Lord Rooker: My Lords, I suspect that the answer to the first part of the noble Lord's question is no; that is certainly not so. But let us face the facts. There was an inquiry into the original shooting that raised considerable questions about the corporate governance of this police force. Therefore, the Home Secretary was entitled to take the view that he adopted.

Baroness Blatch: My Lords, I return to the letter in question. Does the Minister agree that the letter that was sent out would have been a matter for the Home Secretary, the police authority and the chief constable had it not been for a press release that was issued simultaneously and which was extremely provocative in its wording?

Lord Rooker: My Lords, although I remember seeing the press release I do not have a copy with me. I do not apologise. This is not something that we were doing behind closed doors. We did not make any point about doing this behind closed doors. It is a matter of public policy as regards the police service in this country, the family involved and the people concerned in the incident. The matter is not closed. Some officers are still under suspension and subject to disciplinary proceedings. Therefore, it would be unwise for me to deal any further with such issues.

Baroness Harris of Richmond: My Lords, I declare an interest as a former chair of a police authority. Can the Minister say whether there are any plans to amend, or in any way to change, the conditions of service of chief police officers?

Lord Rooker: No, my Lords. However, it is fair to point out that we believe that there should be clear and objective procedures for assessing the personal performance of chief officers. We are in discussion with the Association of Chief Police Officers, the

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Association of Police Authorities, Her Majesty's Inspectorate, and others, so as to put in place such procedures. I do not think that they would have changed the outcome in these circumstances, but, nevertheless, more work needs to be carried out as regards assessing the personal performance of chief officers; and that is underway.

Passenger Trains: Sewage Discharge

3.5 p.m.

Baroness Wilcox asked Her Majesty's Government:

    What proportion of toilets on passenger trains in the United Kingdom now drain into retention tanks; and, from the remainder, how many tonnes of raw sewage are estimated to be discharged every year on the railway track.

The Minister of State, Department for Transport, Local Government and the Regions (Lord Falconer of Thoroton): My Lords, the information is not available in the precise form requested. I can tell the House that 38 per cent of passenger trains do not discharge sewage on the railway track, either because they have toilets that drain into retention tanks or because they do not have toilets. It is estimated that from passenger trains with toilets that do not drain into retention tanks approximately 4,000 tonnes of raw sewage is discharged on railway tracks every year.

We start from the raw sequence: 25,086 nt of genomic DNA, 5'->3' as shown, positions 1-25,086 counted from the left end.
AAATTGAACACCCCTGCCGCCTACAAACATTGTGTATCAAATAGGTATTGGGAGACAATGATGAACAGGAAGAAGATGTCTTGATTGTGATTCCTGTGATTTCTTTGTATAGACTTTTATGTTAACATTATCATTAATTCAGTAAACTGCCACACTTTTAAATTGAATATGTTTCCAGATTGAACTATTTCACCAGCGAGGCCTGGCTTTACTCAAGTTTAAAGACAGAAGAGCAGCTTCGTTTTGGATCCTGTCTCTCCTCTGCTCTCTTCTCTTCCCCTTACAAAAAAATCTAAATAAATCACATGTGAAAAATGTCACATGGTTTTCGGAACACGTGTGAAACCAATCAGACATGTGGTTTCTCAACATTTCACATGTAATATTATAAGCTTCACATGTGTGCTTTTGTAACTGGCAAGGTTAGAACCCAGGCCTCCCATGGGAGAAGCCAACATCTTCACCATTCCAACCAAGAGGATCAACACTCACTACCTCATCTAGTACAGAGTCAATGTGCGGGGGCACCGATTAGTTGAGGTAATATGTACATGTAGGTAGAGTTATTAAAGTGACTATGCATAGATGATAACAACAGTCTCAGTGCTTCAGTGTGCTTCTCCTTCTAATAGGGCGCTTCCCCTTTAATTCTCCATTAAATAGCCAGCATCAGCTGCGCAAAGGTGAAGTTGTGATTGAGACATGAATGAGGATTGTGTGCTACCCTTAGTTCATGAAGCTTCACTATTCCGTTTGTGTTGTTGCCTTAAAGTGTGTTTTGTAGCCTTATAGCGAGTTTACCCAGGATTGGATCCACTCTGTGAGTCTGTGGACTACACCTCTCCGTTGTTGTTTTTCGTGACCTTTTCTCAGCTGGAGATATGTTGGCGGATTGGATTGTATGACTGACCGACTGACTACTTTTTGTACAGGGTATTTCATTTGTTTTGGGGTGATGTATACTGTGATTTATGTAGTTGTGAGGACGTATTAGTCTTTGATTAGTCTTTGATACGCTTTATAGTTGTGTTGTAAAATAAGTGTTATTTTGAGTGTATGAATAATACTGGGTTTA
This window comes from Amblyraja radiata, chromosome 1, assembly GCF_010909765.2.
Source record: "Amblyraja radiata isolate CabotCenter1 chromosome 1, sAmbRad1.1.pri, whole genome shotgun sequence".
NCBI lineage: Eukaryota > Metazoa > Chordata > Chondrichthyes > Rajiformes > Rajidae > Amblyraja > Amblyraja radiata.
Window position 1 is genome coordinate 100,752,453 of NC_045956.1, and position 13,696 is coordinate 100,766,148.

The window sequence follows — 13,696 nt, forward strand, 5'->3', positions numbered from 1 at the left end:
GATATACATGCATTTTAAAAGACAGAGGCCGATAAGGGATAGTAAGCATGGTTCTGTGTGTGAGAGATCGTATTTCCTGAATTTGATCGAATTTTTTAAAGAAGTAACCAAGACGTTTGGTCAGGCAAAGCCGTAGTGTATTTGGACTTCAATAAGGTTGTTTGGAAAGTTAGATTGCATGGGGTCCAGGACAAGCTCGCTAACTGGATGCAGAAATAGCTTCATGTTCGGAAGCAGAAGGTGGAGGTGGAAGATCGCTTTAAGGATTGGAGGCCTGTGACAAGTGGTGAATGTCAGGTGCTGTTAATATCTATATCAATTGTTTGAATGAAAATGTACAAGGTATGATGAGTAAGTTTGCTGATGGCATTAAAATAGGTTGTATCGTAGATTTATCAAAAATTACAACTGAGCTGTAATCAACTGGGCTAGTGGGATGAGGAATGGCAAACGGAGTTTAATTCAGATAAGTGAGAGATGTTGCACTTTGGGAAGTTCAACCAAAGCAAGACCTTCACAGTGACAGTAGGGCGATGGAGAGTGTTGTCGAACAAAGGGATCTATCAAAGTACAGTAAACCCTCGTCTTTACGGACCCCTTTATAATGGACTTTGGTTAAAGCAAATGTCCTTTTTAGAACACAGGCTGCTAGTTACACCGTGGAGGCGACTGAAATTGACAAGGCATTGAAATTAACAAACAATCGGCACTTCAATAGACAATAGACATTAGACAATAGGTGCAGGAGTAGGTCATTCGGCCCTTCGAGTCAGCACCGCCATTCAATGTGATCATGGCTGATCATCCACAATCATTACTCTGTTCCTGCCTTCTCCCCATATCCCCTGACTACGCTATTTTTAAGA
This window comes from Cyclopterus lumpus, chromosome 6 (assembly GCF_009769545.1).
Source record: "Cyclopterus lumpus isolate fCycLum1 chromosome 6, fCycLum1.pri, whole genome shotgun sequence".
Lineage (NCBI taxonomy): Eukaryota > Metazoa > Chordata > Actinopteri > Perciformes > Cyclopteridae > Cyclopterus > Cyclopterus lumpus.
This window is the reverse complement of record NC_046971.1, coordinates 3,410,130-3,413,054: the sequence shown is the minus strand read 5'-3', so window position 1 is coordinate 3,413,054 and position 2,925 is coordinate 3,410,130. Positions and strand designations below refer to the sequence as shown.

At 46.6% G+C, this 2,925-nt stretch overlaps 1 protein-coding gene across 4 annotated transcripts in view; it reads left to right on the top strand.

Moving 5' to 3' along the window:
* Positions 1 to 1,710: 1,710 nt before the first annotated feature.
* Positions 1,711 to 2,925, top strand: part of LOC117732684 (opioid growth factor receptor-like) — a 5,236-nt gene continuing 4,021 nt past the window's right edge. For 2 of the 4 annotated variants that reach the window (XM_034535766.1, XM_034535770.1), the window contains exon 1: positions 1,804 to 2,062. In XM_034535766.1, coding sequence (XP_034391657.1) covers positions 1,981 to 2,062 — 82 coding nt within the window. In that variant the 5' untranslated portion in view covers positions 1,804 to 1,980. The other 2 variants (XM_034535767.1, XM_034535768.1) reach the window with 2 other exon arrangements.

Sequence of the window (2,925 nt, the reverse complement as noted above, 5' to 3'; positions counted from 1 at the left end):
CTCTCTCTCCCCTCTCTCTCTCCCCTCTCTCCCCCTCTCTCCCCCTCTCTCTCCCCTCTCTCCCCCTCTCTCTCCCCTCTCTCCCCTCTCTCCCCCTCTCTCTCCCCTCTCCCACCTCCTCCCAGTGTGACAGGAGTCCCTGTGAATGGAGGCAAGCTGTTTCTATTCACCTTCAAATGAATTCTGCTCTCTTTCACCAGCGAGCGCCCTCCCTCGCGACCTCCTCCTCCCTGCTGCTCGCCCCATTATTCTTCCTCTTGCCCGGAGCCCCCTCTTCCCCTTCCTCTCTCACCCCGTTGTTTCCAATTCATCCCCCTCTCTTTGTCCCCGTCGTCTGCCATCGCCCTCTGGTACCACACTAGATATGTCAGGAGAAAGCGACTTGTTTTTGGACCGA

Baroness Wilcox: My Lords, I thank the Minister for that most helpful Answer. I declare an interest--

Noble Lords: Oh!

Baroness Wilcox: I live in Cornwall and travel each weekend to St Austell in old rolling stock--a journey of 300 miles, both there and back. Given that the Minister has just referred to the fact that only 38 per cent of passenger trains do not discharge sewage in this way, it fills me with horror to think that there are 947 million passenger journeys taking place on national railways in Great Britain. That gives us some idea of the size of the problem. Does the Minister agree that the present state of affairs is not very satisfactory? My biggest worry is that those who are looking after our interests while working on the tracks are being exposed to danger. Therefore, can the Minister say whether the Government have a policy for urgently securing improvements in this area?

Lord Falconer of Thoroton: My Lords, a code of practice was adopted by the rail industry in 1996. It stated that all new rolling stock with a toilet should also have a retention tank installed underneath its frame. By December 2004, all the older rolling stock on London commuter services will have been replaced. Therefore, the vast majority of London commuter trains will have retention tanks by that time. It will

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take longer for long distance and other services to meet those requirements. I cannot tell the House the precise time in that respect. However, a process of change is taking place.

The noble Baroness expressed concern about those who have to work on the tracks. The danger that arises in this situation would obviously be worse for those who actually work on the underside of carriages that have toilets, but no retention tanks. A study was carried out some years ago which indicated that the risk of infection associated with working on vehicle underframes is insignificant, provided that normal hygienic precautions are observed. It also found that the level of risk is similar to that of changing a baby's nappy.